The Italian Learner’s Practical Guide to Subject Pronouns
Pronouns are kind of like microchips.
Small, but complex.
This isn’t to say that they can’t be figured out, though.
Italian pronouns come in a number of varieties, and mastering each is vital to achieving fluency. Subject pronouns in particular are definitely not to be ignored. They’re a big key to getting a solid grasp on the sometimes confusing world of Italian grammar.
This might all sound a little stressful, but understanding Italian subject pronouns is actually fairly straightforward.
This post is going to act as a primer to help you get the basic lowdown on these vital little pieces of Italian grammar.
- What are Italian Subject Pronouns?
- When to Use the Different “You” Pronouns in Italian
- Who Are You Talking About? First, Second and Third Person in Italian
- Conjugating Verbs With Italian Subject Pronouns
- Dropping Subject Pronouns When Verbs Are Conjugated
What are Italian Subject Pronouns?
Now, we’ve established just why our new friends, the subject pronouns, are so important. Let’s get to know them.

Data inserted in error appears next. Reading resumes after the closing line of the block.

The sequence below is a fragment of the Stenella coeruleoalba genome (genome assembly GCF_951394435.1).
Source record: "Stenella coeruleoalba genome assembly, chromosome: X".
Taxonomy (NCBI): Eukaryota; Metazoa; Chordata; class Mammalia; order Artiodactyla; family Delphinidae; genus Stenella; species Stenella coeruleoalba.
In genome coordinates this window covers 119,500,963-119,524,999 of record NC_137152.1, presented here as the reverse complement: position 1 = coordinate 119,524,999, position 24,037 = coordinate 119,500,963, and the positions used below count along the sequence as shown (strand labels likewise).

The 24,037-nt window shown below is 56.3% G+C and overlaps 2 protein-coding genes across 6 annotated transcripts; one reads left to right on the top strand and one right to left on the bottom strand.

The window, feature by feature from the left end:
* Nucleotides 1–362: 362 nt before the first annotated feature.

There’s a pretty big group of subject pronouns in the Italian language, but try not to be intimidated. They’re easily tamed.
The most common Italian subject pronouns are the following:
Lui / Lei (He/She)
Voi (You all)
These are the Italian subject pronouns that you’ll likely run into the most often.
There are other, more formal subject pronouns in Italian that you might not see quite as consistently, but it’s important to know them nonetheless.
Take the pronoun “they,” for example: it’s commonly written as loro but you can also use essi (the formal masculine form) or esse (the formal feminine form). Similarly, lui and lei (“he” and “she”) can be referred to formally in Italian as egli and essi (he) or ella and essa (she).
The pronoun Lei can also be used as a formal way of saying “you.” This can be a bit confusing next to tu and voi, but we’ll cover that in detail soon enough.
Unsurprisingly, since these are formal pronouns, they should be used more often in situations where you want to be particularly polite. They’re also more commonly found in written form (such as in books) than spoken aloud.
When to Use the Different “You” Pronouns in Italian
I told you that we’d come back to this, didn’t I?
“You” has plenty of different forms in Italian. If your first language is English, this can potentially come off as a little bit weird. We only really have one “you.” Let’s go over the different kinds of “yous” that are used in Italian.